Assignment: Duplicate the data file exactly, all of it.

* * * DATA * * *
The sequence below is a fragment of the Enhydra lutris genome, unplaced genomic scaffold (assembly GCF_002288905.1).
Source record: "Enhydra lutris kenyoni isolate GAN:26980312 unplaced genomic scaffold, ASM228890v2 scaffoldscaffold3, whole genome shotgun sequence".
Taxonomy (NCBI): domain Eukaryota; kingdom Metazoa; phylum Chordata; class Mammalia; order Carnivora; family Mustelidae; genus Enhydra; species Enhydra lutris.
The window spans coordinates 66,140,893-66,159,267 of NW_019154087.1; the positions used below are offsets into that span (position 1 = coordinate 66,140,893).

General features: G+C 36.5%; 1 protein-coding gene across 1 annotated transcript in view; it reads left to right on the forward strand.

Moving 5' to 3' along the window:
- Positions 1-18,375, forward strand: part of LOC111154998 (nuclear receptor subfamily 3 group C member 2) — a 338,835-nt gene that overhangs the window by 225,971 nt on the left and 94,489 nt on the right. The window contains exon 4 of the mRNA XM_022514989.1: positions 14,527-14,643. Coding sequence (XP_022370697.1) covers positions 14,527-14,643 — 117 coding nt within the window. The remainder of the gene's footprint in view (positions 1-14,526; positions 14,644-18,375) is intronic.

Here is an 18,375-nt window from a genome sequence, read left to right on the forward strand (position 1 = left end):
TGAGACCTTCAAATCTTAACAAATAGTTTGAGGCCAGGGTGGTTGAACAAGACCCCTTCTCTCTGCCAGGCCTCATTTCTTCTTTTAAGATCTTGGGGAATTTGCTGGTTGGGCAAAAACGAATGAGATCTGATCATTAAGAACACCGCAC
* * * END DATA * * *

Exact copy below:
The sequence below is a fragment of the Enhydra lutris genome, unplaced genomic scaffold (assembly GCF_002288905.1).
Source record: "Enhydra lutris kenyoni isolate GAN:26980312 unplaced genomic scaffold, ASM228890v2 scaffoldscaffold3, whole genome shotgun sequence".
Taxonomy (NCBI): domain Eukaryota; kingdom Metazoa; phylum Chordata; class Mammalia; order Carnivora; family Mustelidae; genus Enhydra; species Enhydra lutris.
The window spans coordinates 66,140,893-66,159,267 of NW_019154087.1; the positions used below are offsets into that span (position 1 = coordinate 66,140,893).

General features: G+C 36.5%; 1 protein-coding gene across 1 annotated transcript in view; it reads left to right on the forward strand.

Moving 5' to 3' along the window:
- Positions 1-18,375, forward strand: part of LOC111154998 (nuclear receptor subfamily 3 group C member 2) — a 338,835-nt gene that overhangs the window by 225,971 nt on the left and 94,489 nt on the right. The window contains exon 4 of the mRNA XM_022514989.1: positions 14,527-14,643. Coding sequence (XP_022370697.1) covers positions 14,527-14,643 — 117 coding nt within the window. The remainder of the gene's footprint in view (positions 1-14,526; positions 14,644-18,375) is intronic.

Here is an 18,375-nt window from a genome sequence, read left to right on the forward strand (position 1 = left end):
TGAGACCTTCAAATCTTAACAAATAGTTTGAGGCCAGGGTGGTTGAACAAGACCCCTTCTCTCTGCCAGGCCTCATTTCTTCTTTTAAGATCTTGGGGAATTTGCTGGTTGGGCAAAAACGAATGAGATCTGATCATTAAGAACACCGCAC